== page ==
Juniper Spittlebug – Clastopera juniperina
Juniper Spittlebug (Clastopera juniperina)
Common Name: Juniper Spittlebug
Latin Name: Clastopera juniperina
The nymphs have dark yellow bodies with some brown patterns, and they are discovered buried in the mound of spittle that the adults create.
Adults are difficult to spot, but when they appear, they are about a quarter of an inch long, rectangular in shape, and light brown with some mottled patterning.
Juniper, arborvitae are host plants
It is found in North America
Damages caused by Juniper Spittlebug:
During the months of late May and June, while the nymphs are developing into adults, they cover themselves in mounds of spittle, which may be rather unpleasant. On the other hand, the juniper spittlebug is responsible for relatively little damage to plants that have already established themselves, although yellow spots may be seen.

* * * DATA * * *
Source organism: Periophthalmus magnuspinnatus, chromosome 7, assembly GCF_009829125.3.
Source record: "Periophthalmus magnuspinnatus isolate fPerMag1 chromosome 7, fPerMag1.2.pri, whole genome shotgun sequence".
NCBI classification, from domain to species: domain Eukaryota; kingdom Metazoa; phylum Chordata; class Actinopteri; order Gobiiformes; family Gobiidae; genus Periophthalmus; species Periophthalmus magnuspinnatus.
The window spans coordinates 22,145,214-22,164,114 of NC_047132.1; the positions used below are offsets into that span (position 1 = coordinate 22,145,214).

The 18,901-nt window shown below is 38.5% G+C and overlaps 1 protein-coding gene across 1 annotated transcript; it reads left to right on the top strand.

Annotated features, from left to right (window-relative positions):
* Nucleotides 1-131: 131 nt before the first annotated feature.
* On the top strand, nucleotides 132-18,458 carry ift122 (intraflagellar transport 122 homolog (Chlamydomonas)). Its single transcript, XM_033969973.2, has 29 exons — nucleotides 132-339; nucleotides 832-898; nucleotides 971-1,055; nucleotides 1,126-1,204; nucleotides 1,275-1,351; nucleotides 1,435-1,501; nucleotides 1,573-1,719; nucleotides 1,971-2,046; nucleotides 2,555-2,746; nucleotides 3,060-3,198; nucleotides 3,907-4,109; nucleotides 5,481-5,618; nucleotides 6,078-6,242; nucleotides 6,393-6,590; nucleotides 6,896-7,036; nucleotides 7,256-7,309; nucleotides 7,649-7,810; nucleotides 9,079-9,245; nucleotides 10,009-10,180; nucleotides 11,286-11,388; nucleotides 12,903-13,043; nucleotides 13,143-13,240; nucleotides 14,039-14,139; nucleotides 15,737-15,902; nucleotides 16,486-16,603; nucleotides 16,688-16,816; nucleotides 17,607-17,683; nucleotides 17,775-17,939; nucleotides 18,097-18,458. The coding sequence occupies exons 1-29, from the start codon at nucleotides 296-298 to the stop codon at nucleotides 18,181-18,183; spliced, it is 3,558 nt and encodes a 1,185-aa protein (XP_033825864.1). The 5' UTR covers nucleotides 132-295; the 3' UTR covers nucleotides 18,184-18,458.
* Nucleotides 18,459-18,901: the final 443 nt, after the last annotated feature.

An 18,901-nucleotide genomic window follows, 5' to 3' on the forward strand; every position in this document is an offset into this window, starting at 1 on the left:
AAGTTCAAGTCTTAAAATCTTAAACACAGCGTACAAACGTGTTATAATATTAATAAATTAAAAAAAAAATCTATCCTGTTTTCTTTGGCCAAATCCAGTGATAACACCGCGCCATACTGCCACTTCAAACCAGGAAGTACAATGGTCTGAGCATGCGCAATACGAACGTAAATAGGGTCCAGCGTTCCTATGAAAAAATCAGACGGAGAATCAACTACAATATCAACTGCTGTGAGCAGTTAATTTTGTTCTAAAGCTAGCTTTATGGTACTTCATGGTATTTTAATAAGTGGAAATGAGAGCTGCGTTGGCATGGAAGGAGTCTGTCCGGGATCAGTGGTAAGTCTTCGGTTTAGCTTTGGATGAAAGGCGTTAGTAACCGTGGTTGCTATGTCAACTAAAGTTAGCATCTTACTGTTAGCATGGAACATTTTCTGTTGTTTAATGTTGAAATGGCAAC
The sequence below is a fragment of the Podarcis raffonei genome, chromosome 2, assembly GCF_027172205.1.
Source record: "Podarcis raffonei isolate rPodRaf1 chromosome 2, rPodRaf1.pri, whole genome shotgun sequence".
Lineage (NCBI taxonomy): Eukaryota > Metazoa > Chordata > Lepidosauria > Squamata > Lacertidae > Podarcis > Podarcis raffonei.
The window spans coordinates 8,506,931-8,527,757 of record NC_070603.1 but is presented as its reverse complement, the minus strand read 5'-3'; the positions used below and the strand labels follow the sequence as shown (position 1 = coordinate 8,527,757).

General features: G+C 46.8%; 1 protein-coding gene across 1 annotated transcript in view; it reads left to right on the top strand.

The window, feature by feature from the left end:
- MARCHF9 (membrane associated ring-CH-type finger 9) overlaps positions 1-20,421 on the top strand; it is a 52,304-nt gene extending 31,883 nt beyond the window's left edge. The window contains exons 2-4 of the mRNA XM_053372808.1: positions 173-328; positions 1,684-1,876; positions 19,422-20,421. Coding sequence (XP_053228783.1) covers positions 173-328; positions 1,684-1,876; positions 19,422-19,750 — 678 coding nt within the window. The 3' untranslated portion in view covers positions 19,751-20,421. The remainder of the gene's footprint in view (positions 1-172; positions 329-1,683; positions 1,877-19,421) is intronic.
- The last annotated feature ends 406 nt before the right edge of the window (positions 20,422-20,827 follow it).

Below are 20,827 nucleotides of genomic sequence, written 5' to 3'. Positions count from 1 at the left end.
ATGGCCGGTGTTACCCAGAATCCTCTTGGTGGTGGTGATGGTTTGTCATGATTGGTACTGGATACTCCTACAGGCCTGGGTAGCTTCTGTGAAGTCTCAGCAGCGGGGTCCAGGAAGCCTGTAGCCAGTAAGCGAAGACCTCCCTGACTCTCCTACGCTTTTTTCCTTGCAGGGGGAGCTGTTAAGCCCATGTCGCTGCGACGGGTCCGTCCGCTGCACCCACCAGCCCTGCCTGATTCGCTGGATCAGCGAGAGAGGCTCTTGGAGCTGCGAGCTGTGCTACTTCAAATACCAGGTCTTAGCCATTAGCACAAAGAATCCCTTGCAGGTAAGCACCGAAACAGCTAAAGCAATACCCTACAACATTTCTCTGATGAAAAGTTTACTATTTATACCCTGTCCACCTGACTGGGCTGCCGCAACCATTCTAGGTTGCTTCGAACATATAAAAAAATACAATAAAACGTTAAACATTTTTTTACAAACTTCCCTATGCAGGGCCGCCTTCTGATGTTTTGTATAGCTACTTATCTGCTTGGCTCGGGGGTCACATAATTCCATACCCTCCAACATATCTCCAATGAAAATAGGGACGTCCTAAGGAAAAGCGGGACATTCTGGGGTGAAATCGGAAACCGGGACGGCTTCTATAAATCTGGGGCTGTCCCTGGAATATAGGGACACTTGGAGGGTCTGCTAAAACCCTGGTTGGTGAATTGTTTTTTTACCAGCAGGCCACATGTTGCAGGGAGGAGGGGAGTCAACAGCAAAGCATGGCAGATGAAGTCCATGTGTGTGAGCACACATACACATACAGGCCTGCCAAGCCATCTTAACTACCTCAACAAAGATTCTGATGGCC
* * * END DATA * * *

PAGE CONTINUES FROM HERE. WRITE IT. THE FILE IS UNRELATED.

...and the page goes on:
Life history and habits:
Eggs overwinter in twig tips throughout June and early July, hatching the following spring, usually around mid-May. The nymphs use piercing/sucking mouthparts to eat within the xylem. They continually produce fluid in the form of bubbles during eating, enclosing the body in the distinctive spittle mass. Development takes roughly a month after the egg hatches, and nymphs create spittle masses that attract attention in the last two weeks of development. Adults lack spittle masses and have a plain appearance.